"I have such a terrible memory!  This is so embarrassing!  They must think I'm incredibly stupid.  I should be able to remember this.  I want to remember this.  But I can't!  How can I call myself a real musician if I know almost nothing about what I'm doing?  I'm a real fake, a real imposter.  I have no business calling myself an early music specialist, because I hardly know anything about it.  I'm a failure.  People must think there is something wrong with me, or that I don't care.  What is wrong with me?  I can't remember anything!  I've heard this a million times, and I still don't remember it!"  etc., etc.

But I know that my brain is just fine - it just works differently from most people's, and it always has.  This is not new.  I've never placed much importance on whether I can remember facts or details.  Something in me recognizes that these things are ephemeral and secondary.  Memory is nice, but living in the present is so much more important for me - and there are SO many wonderful things to pay attention to in this present moment!

I suspect that my purpose in speaking with and relating to others may actually be somewhat different from most people's.  It's not about accumulating or displaying information, or about learning facts and details about them or their lives; it's about connecting, sharing, and loving Being with another, in the same space and time.  Words are somehow superfluous, even though they can be very useful.

My purpose for performing is perhaps different from most people's, as well.  It's no longer primarily about conveying the composer's intent or replicating something that happened hundreds of years ago, true to history, keeping the past alive.  These are noble purposes - they're just not mine anymore.  To me, performing is above all about connecting, sharing, and loving Being with others, in the same space and time.  The forms change, but the purpose remains the same, and this is what I focus on, more than anything else.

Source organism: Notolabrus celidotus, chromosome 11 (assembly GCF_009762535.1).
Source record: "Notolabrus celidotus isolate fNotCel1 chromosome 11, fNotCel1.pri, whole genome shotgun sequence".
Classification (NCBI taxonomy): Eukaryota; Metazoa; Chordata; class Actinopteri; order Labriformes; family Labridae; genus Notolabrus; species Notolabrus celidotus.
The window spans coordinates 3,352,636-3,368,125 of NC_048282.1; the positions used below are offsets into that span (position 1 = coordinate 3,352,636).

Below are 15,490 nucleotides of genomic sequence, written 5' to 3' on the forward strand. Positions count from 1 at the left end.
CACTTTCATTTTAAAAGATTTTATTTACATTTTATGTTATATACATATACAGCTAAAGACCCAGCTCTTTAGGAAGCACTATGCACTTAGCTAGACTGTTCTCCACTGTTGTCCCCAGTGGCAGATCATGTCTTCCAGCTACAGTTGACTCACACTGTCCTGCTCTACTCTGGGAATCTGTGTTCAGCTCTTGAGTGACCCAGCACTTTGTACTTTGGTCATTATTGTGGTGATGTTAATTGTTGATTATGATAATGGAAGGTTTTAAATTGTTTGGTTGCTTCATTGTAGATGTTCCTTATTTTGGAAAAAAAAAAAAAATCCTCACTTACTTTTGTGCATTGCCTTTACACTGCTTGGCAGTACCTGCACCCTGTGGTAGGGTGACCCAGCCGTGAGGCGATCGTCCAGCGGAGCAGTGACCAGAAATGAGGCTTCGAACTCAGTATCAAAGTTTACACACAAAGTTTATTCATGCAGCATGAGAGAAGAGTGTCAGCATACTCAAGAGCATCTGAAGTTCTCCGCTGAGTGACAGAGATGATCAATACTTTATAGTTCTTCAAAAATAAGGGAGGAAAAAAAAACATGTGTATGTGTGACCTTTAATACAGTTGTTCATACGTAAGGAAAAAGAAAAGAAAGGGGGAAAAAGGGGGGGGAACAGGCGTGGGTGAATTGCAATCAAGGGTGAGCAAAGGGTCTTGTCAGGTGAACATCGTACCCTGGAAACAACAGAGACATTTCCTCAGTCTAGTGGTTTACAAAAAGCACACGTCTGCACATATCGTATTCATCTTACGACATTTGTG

When I speak with someone, I find myself paying much more attention to their face, their expression, their tone of voice, their body language, their emotions, their soul, their intentions, the meaning of the meeting...and of course, my own body-awareness and feelings/emotions and thoughts, etc., too...  What's going on under the surface in people is just TOO interesting for me to pay more attention to the surface!  My interest in people trumps my interest in the words and information that they are conveying.  I LOVE people!  I truly love and want to connect with everyone I am speaking with.  People talking to me might think that I am uninterested or that I don't care, because I keep forgetting their name or the last time I saw them or what instrument they play or whether they have children or where they're from, etc., but this just isn't true; I care so much more about their BEING, and about the moment of connecting, than about the details, what they are saying or thinking or doing....  I am just fascinated in the moment.  And then I move on to the next moment, and forget about the details....